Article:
Mission managers at NASA’s Jet Propulsion Laboratory (JPL) near Los Angeles burst into applause and cheers on Monday as data beamed back from Mars confirmed the solar-powered helicopter had performed its maiden 39-second flight three hours earlier, precisely as planned.
“We can now say that human beings have flown an aircraft on another planet,” said MiMi Aung, Ingenuity project manager at JPL, during a NASA live-stream of the flight confirmation.
Altimeter readings from the rotorcraft showed it became airborne at 3.34am EDT (1734 AEST) on Monday, climbed as programmed to a height of three metres, then hovered steadily in place for half a minute while pivoting 96 degrees before making a safe touchdown, NASA said.
“That’s what we told Ingenuity to do, and it did exactly that,” Havard Grip, Ingenuity’s chief pilot at JPL, told a post-flight briefing. He called the flight “flawless”.
NASA likened the achievement to the Wright Brothers’ first controlled flight of their motor-driven plane near Kitty Hawk, North Carolina, in December 1903 – a takeoff and landing that covered just 37m in 12 seconds.
Early images included a black-and-white still photo taken by an onboard camera while the helicopter was aloft, showing the distinct shadow cast by Ingenuity in the Martian sunlight onto the ground below it.
A separate camera mounted on Perseverance, parked about 60m away, captured video of the rotorcraft’s entire flight against the landscape surrounding it.
The flight marked a historic feat in interplanetary aviation, taking place on an “airfield” 278 million kilometres from earth on the floor of a vast Martian basin called Jezero Crater.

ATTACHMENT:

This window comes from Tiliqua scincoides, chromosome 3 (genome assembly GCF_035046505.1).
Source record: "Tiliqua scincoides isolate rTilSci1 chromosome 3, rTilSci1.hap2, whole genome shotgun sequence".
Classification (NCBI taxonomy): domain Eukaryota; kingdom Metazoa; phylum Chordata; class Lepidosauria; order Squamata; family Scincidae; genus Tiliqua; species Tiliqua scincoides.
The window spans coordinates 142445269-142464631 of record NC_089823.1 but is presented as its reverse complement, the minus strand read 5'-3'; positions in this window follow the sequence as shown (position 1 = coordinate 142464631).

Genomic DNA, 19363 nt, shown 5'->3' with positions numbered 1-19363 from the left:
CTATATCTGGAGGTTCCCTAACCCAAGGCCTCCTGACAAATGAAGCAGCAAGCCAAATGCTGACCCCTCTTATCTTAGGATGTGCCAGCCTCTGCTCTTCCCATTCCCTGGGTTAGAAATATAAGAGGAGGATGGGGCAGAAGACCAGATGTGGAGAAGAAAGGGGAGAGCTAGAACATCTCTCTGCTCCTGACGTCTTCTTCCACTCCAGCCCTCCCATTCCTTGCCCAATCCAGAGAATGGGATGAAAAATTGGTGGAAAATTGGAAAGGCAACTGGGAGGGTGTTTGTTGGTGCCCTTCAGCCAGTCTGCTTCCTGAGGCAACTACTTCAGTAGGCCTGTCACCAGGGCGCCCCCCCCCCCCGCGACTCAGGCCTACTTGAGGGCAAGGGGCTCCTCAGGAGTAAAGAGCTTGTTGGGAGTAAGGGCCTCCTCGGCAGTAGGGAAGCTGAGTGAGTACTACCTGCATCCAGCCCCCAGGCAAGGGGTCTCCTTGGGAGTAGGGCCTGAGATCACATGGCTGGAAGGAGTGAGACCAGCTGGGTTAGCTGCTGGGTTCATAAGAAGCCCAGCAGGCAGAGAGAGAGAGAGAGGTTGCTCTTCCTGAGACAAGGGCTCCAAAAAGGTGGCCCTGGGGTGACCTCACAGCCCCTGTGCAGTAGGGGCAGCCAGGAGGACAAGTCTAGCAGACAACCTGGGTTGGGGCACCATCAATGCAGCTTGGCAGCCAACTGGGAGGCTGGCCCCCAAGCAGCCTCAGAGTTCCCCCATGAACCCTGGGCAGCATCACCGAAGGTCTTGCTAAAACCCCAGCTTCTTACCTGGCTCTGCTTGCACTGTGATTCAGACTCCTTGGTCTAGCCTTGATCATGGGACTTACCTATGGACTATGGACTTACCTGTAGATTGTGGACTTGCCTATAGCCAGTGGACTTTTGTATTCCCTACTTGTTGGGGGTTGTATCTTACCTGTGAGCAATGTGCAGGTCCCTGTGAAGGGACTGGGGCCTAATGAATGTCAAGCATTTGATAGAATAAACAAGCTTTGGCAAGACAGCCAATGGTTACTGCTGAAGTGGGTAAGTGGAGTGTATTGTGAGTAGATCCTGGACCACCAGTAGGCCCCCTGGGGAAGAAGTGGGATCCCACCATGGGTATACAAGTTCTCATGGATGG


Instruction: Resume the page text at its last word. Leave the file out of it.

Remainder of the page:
In honour of the first human flight 117 years ago at Kitty Hawk, NASA officially designated Ingenuity’s flight zone as Wright Brothers Field.
The tiny rotorcraft hitched a ride to the Red Planet strapped to the belly of Perseverance, a six-wheeled astrobiology lab that landed in Jezero Crater on February 18 after a nearly seven-month journey.
JPL plans to press the aircraft to its brink with four more flights going further, faster and higher in the next two weeks. The first is targeted for Thursday.
Ingenuity was developed as a technology demonstration, separate from Perseverance’s primary mission to search for traces of ancient micro-organisms and collect Martian rock samples.
While Mars possesses much less gravity to overcome than earth, its atmosphere is just one per cent as dense, making it difficult to generate aerodynamic lift. To compensate, engineers equipped Ingenuity with rotor blades that are larger (1.2m) and spin far more rapidly than would be needed on earth.
It also had to withstand overnight Martian temperatures dropping as low as minus 90C, using solar power alone to recharge and keep internal components properly heated.
The first flight was delayed a week by a technical glitch.
– with NBC